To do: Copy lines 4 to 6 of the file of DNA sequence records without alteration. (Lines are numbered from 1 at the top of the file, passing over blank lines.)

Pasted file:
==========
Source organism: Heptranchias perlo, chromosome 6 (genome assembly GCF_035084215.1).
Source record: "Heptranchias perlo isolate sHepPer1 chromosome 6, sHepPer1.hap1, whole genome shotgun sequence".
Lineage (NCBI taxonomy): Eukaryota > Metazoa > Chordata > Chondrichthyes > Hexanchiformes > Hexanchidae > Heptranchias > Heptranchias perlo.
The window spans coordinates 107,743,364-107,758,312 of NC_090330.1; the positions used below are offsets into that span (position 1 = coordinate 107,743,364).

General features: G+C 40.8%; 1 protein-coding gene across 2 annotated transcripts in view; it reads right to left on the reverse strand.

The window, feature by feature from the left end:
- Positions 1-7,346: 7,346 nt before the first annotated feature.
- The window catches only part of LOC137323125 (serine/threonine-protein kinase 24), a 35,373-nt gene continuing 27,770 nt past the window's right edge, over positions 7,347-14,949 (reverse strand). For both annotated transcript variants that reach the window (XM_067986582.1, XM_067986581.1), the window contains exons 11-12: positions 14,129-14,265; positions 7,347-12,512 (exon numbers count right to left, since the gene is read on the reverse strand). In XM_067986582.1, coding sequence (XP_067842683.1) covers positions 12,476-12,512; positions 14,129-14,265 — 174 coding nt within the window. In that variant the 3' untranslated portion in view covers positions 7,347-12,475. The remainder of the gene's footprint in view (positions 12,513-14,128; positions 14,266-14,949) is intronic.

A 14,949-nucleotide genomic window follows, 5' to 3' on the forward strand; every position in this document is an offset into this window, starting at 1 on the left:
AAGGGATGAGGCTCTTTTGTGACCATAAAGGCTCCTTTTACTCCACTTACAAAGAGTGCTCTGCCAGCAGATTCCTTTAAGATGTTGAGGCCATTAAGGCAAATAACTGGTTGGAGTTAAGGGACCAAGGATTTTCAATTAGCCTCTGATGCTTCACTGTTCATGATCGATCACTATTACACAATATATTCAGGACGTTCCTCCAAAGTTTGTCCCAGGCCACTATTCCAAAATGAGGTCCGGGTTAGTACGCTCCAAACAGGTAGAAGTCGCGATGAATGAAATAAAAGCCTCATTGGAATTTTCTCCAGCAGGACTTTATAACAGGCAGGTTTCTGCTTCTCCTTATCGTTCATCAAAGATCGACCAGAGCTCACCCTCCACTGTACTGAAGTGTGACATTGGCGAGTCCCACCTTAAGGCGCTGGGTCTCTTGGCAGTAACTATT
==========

The window spans coordinates 107,743,364-107,758,312 of NC_090330.1; the positions used below are offsets into that span (position 1 = coordinate 107,743,364).

General features: G+C 40.8%; 1 protein-coding gene across 2 annotated transcripts in view; it reads right to left on the reverse strand.

The window, feature by feature from the left end: